This week we learned all about areas in geometry class. In fact, we just took a test on them. Very early on we learn the basic ones: rectangle, square, triangle. However, there are many more formulas to finding areas that I have just learned!
Here's a list:
Rectangle/Square/Parallelogram: A=Base x Height
Trapezoid: A= 1/2Height x Base 1 + Base 2
Rhombus/Kite: A= 1/2 Diagonal 1 x Diagonal 2
Regular Polygon: A= 1/2 Apothem x Perimeter
My favorite area to find is the rhombus. This is because I never knew how to do it before just a couple days ago. I find it fascinating to learn new things! Also, there is sometimes algebra involved, which I really enjoy!
What's your favorite?
Hope you have a good week!
Emma

Article posted May 21, 2012 at 01:17 AM GMT •
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Article posted May 14, 2012 at 06:34 PM GMT •
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Hello again!
Lately we have been learning about right triangles. Sometimes, when given one or two side lengths it can be hard to find the third, but I have a method that can help.
In a triangle with two 45 degree angles and one 90 degree angle:
To find the hypotenuse: H= root 2 * side
You can remember this works for this type of triangle because there are two 45 degree angles, so root 2!
In a triangle with a 30 degree angle, 60 degree angle, and 90 degree angle:
To find the hypotenuse: H= 2 * short side
To find the long side: L= root 3 * short side
You can remember this by knowing that there is a 30 degree angle, so there has to be a short side!
Hope that helps!
Have a good week,
Emma

Article posted May 14, 2012 at 06:34 PM GMT •
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Article posted May 14, 2009 at 06:00 AM GMT •
comment • Reads 35


Hello again!
Lately we have been learning about right triangles. Sometimes, when given one or two side lengths it can be hard to find the third, but I have a method that can help.
In a triangle with two 45 degree angles and one 90 degree angle:
To find the hypotenuse: H= root 2 * side
You can remember this works for this type of triangle because there are two 45 degree angles, so root 2!
In a triangle with a 30 degree angle, 60 degree angle, and 90 degree angle:
To find the hypotenuse: H= 2 * short side
To find the long side: L= root 3 * short side
You can remember this by knowing that there is a 30 degree angle, so there has to be a short side!
Hope that helps!
Have a good week,
Emma

Article posted May 14, 2009 at 06:00 AM GMT •
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Article posted May 7, 2012 at 12:42 AM GMT •
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Hello again!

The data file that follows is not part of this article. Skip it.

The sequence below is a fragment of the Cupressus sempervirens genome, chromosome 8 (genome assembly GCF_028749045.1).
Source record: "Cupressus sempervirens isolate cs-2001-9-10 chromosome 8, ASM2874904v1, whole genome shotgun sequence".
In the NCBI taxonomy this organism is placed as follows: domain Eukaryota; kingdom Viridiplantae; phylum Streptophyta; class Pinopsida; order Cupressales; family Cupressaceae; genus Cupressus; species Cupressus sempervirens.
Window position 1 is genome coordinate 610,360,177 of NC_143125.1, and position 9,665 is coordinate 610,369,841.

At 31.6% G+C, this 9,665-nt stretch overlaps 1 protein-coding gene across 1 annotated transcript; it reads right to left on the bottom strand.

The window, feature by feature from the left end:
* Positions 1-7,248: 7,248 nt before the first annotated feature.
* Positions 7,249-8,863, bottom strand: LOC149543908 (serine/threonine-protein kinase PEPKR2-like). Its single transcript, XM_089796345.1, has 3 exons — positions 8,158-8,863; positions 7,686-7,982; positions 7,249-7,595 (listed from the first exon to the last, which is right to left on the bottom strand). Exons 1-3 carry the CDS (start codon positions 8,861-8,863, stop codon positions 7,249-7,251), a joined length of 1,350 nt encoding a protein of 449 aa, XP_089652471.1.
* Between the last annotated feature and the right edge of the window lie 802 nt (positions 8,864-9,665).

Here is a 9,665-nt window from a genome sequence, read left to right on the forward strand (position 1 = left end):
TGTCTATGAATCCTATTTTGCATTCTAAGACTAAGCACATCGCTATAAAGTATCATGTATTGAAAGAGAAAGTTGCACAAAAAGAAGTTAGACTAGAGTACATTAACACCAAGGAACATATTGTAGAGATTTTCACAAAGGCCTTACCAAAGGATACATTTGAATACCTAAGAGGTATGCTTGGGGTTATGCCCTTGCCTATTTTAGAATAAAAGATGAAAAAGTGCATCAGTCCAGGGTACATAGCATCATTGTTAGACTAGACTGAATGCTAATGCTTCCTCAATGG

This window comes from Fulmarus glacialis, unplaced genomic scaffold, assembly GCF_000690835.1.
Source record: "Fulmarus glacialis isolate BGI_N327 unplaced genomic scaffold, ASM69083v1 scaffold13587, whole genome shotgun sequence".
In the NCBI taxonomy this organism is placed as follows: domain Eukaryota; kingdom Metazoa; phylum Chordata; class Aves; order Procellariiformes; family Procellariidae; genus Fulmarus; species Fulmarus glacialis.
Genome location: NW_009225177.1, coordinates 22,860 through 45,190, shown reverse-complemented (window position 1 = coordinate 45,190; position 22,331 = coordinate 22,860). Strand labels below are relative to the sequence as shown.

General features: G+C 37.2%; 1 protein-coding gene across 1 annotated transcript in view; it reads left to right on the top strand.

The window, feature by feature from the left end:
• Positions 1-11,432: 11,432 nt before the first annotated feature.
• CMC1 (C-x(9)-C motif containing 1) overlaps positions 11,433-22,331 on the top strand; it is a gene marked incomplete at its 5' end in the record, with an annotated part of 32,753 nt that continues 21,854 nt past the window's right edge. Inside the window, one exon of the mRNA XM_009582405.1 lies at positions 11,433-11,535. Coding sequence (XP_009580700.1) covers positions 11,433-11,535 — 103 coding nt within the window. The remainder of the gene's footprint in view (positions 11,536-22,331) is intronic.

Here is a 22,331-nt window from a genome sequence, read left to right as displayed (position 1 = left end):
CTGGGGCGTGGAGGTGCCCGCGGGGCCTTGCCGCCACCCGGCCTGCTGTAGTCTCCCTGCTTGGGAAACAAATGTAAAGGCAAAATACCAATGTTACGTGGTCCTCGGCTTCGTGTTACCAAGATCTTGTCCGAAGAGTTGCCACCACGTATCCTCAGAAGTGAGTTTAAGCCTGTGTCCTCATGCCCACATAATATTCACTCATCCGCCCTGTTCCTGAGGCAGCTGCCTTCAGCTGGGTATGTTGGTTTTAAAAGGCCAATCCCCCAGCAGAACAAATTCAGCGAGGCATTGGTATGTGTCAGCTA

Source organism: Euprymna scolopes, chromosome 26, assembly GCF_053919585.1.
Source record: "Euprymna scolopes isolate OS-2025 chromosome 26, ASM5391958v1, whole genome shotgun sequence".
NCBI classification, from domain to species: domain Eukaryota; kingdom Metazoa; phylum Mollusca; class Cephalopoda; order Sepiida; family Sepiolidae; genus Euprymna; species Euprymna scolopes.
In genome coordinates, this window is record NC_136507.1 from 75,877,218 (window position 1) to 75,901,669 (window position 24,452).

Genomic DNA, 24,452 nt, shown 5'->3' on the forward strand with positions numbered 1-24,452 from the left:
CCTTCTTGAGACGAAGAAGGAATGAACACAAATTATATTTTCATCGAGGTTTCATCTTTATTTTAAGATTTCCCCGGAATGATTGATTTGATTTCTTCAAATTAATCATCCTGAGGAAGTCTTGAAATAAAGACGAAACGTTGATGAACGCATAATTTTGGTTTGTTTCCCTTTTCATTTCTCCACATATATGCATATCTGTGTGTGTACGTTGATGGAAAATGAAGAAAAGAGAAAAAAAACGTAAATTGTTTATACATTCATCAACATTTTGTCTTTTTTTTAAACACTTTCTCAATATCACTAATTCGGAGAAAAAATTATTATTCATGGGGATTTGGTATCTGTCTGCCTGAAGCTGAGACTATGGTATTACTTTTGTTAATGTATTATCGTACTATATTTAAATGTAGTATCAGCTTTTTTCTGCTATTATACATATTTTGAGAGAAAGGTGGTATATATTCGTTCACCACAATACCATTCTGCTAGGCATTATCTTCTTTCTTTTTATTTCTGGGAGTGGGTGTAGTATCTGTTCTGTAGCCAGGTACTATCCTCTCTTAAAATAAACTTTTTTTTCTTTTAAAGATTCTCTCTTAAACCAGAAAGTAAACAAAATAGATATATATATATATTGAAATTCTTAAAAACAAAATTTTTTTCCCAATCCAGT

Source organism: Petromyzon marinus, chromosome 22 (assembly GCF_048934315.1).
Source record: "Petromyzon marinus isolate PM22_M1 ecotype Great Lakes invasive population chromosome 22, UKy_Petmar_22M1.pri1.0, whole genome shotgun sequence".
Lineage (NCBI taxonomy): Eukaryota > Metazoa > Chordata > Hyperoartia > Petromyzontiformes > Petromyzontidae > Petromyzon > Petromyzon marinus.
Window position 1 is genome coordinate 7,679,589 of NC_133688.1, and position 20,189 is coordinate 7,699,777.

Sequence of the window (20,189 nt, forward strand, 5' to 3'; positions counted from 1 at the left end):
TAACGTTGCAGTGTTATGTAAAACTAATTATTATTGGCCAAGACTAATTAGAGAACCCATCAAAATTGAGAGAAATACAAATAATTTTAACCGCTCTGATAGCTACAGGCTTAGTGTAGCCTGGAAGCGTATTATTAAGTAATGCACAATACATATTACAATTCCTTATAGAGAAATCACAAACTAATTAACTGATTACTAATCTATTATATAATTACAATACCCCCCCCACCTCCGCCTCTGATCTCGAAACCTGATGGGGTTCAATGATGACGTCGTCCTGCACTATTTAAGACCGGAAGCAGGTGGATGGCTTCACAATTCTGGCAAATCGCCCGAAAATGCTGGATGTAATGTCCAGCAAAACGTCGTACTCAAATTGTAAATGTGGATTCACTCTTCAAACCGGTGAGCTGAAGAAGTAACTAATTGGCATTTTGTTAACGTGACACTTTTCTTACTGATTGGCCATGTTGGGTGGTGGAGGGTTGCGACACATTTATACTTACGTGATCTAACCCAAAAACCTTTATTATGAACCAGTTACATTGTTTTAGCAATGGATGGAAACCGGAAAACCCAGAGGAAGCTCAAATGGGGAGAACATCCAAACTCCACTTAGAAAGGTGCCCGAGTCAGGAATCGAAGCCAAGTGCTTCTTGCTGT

I'm sure many of you have heard of the Pythagorean theorem, but do you really know what it is? If not, I am here to tell you! This theorem is used to find the area of triangles, where each side corresponds with a letter (A, B, or C). It is as follows:
A squared * B squared= C squared.
Although I learned this last year in algebra, it was good to refresh my memory. Also, this year we are doing more complex things with it, such as finding the area of other shapes. Some of these other shapes include trapezoids, rhombuses, and kites. When it is used in these shapes, it helps find one of the side or diagonal lengths. I really enjoy using this because it is an equation!
Comment with any questions and hope you have a good week!
Emma

Article posted May 7, 2012 at 12:42 AM GMT •
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Article posted April 29, 2012 at 12:32 AM GMT •
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Hello fellow bloggers!
This past week we jumped back into algebra by refreshing our minds on radicals! Put simply, radicals are square roots. Right now we are working on simplifying them into simplest radical form. This is when they can no longer be broken down any further. Ms. Jovanovich has taught us that the best way to do this is to use prime factorization!
Although just refreshing now, next week we will apply radicals to geometry. We will be using them to find the area of shapes.
I'm very excited to start this unit because I feel more comfortable with algebra concepts than I do with geometry. I'm interested in seeing how I like radicals when applied to geometry! Hopefully they'll be just as fun as they were in algebra!
See you next week,
Emma

Article posted April 29, 2012 at 12:32 AM GMT •
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Article posted April 14, 2012 at 06:03 PM GMT •
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Hello again!
This past week we continued to learn about transformations! However, this time we were focusing on reflections. In the past we have learned about these, but this time it was more complex. At first I thought they were a little difficult, but now I'm more confident with them.
There are two things you need for a reflection:
1. A preimage
2. A line of reflection
You then reflect the points to the opposite side of the line of reflection. Make sure that they are on a line perpendicular to the line of reflection.
With these two things, you can successfully create an image, or reflection! Give it a try!
This week is April Vacation for us. Hope you have a good week!
Emma

Article posted April 14, 2012 at 06:03 PM GMT •
comment • Reads 37